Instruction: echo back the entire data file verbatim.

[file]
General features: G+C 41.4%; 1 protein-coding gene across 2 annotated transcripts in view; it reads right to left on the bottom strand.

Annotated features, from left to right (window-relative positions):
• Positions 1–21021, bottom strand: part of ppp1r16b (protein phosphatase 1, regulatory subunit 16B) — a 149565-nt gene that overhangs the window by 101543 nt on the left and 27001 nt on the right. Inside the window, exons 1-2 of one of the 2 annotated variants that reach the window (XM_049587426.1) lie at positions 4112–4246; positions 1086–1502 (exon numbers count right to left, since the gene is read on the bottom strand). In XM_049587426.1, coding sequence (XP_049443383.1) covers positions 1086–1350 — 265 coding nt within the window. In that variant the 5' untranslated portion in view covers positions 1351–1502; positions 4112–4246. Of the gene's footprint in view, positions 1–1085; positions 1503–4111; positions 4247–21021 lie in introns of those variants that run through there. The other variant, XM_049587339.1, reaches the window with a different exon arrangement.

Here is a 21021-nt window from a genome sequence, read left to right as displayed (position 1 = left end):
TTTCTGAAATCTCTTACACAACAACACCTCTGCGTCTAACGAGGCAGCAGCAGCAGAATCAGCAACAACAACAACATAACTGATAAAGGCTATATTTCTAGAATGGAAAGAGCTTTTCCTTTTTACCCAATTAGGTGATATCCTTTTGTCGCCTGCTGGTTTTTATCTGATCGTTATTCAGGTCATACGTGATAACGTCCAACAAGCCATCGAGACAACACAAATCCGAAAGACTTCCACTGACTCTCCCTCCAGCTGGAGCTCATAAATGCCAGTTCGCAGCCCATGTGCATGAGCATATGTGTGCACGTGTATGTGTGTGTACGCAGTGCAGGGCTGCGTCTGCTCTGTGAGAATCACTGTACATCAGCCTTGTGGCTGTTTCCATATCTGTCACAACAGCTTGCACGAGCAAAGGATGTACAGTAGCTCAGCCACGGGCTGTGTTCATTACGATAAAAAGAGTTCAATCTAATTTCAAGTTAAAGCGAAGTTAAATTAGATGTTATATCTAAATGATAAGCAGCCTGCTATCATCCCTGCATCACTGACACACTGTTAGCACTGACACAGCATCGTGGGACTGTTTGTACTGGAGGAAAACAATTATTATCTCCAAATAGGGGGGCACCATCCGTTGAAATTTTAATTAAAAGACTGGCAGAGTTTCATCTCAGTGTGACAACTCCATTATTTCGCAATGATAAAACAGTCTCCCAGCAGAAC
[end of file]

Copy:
General features: G+C 41.4%; 1 protein-coding gene across 2 annotated transcripts in view; it reads right to left on the bottom strand.

Annotated features, from left to right (window-relative positions):
• Positions 1–21021, bottom strand: part of ppp1r16b (protein phosphatase 1, regulatory subunit 16B) — a 149565-nt gene that overhangs the window by 101543 nt on the left and 27001 nt on the right. Inside the window, exons 1-2 of one of the 2 annotated variants that reach the window (XM_049587426.1) lie at positions 4112–4246; positions 1086–1502 (exon numbers count right to left, since the gene is read on the bottom strand). In XM_049587426.1, coding sequence (XP_049443383.1) covers positions 1086–1350 — 265 coding nt within the window. In that variant the 5' untranslated portion in view covers positions 1351–1502; positions 4112–4246. Of the gene's footprint in view, positions 1–1085; positions 1503–4111; positions 4247–21021 lie in introns of those variants that run through there. The other variant, XM_049587339.1, reaches the window with a different exon arrangement.

Here is a 21021-nt window from a genome sequence, read left to right as displayed (position 1 = left end):
TTTCTGAAATCTCTTACACAACAACACCTCTGCGTCTAACGAGGCAGCAGCAGCAGAATCAGCAACAACAACAACATAACTGATAAAGGCTATATTTCTAGAATGGAAAGAGCTTTTCCTTTTTACCCAATTAGGTGATATCCTTTTGTCGCCTGCTGGTTTTTATCTGATCGTTATTCAGGTCATACGTGATAACGTCCAACAAGCCATCGAGACAACACAAATCCGAAAGACTTCCACTGACTCTCCCTCCAGCTGGAGCTCATAAATGCCAGTTCGCAGCCCATGTGCATGAGCATATGTGTGCACGTGTATGTGTGTGTACGCAGTGCAGGGCTGCGTCTGCTCTGTGAGAATCACTGTACATCAGCCTTGTGGCTGTTTCCATATCTGTCACAACAGCTTGCACGAGCAAAGGATGTACAGTAGCTCAGCCACGGGCTGTGTTCATTACGATAAAAAGAGTTCAATCTAATTTCAAGTTAAAGCGAAGTTAAATTAGATGTTATATCTAAATGATAAGCAGCCTGCTATCATCCCTGCATCACTGACACACTGTTAGCACTGACACAGCATCGTGGGACTGTTTGTACTGGAGGAAAACAATTATTATCTCCAAATAGGGGGGCACCATCCGTTGAAATTTTAATTAAAAGACTGGCAGAGTTTCATCTCAGTGTGACAACTCCATTATTTCGCAATGATAAAACAGTCTCCCAGCAGAAC